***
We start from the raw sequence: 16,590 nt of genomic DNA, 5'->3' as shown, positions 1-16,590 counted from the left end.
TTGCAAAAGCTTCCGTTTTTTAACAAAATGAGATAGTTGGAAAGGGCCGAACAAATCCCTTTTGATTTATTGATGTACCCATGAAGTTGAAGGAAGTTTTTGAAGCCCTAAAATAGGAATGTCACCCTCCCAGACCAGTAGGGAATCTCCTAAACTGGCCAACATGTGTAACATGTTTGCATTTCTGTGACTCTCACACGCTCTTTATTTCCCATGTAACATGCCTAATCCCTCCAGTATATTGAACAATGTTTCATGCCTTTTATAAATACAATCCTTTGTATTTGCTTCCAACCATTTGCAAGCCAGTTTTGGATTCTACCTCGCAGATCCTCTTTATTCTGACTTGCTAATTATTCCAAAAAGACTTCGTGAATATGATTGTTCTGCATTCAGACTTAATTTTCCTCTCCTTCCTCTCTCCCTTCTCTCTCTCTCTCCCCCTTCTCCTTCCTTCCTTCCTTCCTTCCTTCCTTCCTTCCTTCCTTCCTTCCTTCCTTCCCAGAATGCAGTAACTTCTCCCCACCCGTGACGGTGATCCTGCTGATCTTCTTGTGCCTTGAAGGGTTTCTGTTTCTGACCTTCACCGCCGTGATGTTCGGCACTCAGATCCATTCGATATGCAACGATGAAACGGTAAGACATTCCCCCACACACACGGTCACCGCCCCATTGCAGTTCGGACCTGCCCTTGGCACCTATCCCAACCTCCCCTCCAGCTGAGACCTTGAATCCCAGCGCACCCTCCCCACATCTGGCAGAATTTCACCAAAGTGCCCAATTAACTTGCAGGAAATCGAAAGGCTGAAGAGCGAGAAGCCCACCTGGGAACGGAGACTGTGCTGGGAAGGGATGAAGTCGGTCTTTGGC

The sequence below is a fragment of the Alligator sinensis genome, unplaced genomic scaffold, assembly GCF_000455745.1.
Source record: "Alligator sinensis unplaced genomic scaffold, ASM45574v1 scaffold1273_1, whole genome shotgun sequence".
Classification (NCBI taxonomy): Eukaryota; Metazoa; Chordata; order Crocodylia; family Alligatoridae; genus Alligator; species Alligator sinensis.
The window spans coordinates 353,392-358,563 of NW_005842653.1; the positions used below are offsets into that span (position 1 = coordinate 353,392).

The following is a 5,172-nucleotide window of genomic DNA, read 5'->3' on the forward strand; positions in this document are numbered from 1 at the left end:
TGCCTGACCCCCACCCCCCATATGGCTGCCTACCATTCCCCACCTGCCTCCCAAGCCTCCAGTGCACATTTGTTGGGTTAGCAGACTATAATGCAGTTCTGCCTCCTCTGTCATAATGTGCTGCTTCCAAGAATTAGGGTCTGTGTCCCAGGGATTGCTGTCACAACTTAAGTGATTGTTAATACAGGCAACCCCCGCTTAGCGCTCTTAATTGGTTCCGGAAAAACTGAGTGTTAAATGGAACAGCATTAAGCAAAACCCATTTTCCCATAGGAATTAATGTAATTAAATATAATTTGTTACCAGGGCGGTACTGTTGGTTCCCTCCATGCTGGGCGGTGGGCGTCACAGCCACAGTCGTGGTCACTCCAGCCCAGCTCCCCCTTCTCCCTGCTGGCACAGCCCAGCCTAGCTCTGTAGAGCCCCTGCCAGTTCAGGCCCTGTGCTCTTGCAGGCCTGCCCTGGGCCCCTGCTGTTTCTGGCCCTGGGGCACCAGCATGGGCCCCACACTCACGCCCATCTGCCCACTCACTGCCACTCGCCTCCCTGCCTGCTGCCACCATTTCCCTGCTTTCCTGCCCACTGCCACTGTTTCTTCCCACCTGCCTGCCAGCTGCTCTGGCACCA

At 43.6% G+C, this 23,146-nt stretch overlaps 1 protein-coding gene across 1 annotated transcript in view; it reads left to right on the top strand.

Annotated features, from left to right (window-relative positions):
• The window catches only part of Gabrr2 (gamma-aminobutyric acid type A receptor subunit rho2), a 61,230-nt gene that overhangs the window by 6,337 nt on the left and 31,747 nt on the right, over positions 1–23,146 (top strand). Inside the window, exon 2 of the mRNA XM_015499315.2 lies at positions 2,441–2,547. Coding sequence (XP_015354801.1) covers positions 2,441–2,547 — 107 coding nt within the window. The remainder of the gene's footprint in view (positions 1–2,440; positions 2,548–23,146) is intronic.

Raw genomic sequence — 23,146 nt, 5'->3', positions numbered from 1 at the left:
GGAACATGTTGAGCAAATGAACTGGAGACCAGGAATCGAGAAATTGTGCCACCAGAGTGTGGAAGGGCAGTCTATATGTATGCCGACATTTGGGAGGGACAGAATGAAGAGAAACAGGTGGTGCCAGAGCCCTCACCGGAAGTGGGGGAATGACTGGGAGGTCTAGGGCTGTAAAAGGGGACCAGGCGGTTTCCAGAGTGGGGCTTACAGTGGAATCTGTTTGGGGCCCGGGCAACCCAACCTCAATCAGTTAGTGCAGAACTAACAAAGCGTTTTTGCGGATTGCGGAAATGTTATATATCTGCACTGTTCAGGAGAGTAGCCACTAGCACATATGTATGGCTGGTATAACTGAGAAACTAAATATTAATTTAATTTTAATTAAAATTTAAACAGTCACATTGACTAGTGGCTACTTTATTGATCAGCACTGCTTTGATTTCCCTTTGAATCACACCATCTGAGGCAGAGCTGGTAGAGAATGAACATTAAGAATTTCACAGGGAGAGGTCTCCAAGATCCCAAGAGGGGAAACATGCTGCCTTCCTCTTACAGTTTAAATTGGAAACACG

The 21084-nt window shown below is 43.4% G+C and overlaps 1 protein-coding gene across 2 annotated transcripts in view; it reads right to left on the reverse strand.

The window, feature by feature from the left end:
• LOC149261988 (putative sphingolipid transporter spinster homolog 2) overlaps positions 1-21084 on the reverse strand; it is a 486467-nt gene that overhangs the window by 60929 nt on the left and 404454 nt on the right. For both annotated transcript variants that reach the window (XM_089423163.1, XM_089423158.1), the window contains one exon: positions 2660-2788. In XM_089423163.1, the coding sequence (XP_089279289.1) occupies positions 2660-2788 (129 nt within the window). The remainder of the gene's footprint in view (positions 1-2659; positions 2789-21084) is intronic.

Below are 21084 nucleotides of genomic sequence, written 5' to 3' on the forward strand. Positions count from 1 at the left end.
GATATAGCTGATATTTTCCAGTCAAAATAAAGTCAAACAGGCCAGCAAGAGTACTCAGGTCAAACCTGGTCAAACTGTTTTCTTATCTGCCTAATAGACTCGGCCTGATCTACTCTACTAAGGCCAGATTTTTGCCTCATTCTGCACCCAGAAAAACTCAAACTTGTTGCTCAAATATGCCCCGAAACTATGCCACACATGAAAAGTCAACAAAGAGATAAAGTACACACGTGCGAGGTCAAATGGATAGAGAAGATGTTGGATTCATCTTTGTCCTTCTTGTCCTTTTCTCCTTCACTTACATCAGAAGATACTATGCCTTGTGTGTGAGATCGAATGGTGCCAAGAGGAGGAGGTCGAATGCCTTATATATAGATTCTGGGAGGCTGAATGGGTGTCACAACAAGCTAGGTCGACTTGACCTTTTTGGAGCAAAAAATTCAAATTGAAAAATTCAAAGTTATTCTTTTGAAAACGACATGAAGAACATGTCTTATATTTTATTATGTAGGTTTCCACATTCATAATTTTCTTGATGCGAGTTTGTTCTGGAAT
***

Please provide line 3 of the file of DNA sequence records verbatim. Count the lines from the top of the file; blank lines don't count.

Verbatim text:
The sequence below is a fragment of the Alligator sinensis genome, unplaced genomic scaffold, assembly GCF_000455745.1.